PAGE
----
Artworks members Ruth McCabe and Alfie Carpenter have paired up to exhibit their evocative landscape paintings at Addenbrookes Hospital, Cambridge.
The exhibition follows on from Alfie’s display entitled Circulation at St James’ Hospital, Leeds, where over £4000 was raised for cancer charities. Fundraising continues with the opportunity to sponsor a large painting donated to the hospital and enter a raffle where you can win an original mini artwork which Alfie will paint for you. To be in with a chance, please make a contribution here – http://uk.virginmoneygiving.com/AlfieCarpenterPainting
Of his work at Addenbrookes, Alfie says he “wanted to capture the expansive patchwork of the flat fenlands around Cambridgeshire. I love the inescapable horizon which forces you to gaze into the far out distance; asking you to look forward and ponder that which lays ahead. For me, I thought of the NHS, the state of our planet and our society’s wellbeing in these uncertain times.”
In recent years, evidence has emerged which shows that displaying artwork in hospital spaces is successfully encouraging patient and staff wellbeing. A study at Chelsea and Westminster Hospital found that 75% of patients found the presence of art in the hospital reduced stress levels. Remarkably, evidence also suggested that patients exposed to visual art and live music during the post-operative period required less analgesia per day than patients recovering in the absence of visual art and live music. These patients also stayed one day less in hospital.
As an artist with a background in botany and zoology, Ruth McCabe has exhibited with the Royal Watercolour Society at Bankside Gallery, London, and in the Sunday Times Contemporary Watercolour Competition at the Mall Galleries, London.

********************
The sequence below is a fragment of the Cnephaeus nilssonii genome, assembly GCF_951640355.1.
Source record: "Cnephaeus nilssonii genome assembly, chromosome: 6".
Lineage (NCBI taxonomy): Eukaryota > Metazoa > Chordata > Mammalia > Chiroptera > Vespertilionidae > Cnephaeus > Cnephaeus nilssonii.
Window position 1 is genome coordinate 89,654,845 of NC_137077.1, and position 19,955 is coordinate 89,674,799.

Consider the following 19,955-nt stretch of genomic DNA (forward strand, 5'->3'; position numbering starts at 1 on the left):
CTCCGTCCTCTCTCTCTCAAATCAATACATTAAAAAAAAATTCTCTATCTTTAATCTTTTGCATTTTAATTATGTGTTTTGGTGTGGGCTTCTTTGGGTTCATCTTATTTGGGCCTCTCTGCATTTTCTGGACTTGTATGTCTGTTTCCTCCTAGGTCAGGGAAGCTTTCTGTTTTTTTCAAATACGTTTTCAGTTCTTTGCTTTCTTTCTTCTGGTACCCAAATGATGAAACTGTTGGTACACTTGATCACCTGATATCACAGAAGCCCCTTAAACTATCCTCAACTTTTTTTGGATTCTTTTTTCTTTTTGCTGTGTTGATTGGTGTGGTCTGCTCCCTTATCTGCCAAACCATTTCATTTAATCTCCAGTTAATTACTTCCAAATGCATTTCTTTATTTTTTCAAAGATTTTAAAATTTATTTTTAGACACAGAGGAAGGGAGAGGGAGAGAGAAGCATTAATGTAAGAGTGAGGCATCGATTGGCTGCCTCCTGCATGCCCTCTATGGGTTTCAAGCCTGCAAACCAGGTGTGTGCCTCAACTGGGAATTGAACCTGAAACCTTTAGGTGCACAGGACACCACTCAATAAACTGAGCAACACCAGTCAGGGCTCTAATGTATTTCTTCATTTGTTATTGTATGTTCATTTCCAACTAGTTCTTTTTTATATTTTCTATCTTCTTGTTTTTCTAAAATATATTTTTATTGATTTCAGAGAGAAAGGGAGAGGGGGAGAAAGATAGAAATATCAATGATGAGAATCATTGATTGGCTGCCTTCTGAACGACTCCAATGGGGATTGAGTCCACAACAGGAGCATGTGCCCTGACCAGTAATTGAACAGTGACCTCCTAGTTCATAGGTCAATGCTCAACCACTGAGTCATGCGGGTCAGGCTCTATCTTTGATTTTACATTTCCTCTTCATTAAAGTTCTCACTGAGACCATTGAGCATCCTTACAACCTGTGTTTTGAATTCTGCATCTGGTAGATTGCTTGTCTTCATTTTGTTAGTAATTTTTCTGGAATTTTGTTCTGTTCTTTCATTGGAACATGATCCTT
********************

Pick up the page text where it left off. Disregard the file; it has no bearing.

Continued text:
“I love the natural world in all its shapes, forms and climates, whether it is classically beautiful, or scarred by industry. The nature of living organisms fills me with awe. As an undergraduate I studied Botany and Zoology, which taught me to look very carefully. It also deepened my appreciation of the immense complexity of form and function in living things. I enjoy the translucency of watercolour and its flow over the surface, and the rich texture and depth of colour of oils.”
The collection presented for Addenbrookes offers Ruth’s responses to two contrasting landscapes: the quiet undramatic agricultural landscape of east and coastal Suffolk and, from her 2015 residency in Snowdonia, the massive powerful forms of that mountainous region and its slate quarries.
Ruth is also one of the organisers of Inspired by Becker, an exhibition that will take place at St Peter’s Church in Wenhaston, Suffolk from 5th to 7th August 2016, and will tell the story behind this initiative, now in its fourth year of presenting contemporary artwork by artists inspired by the work of Harry Becker who lived in Wenhaston early last century.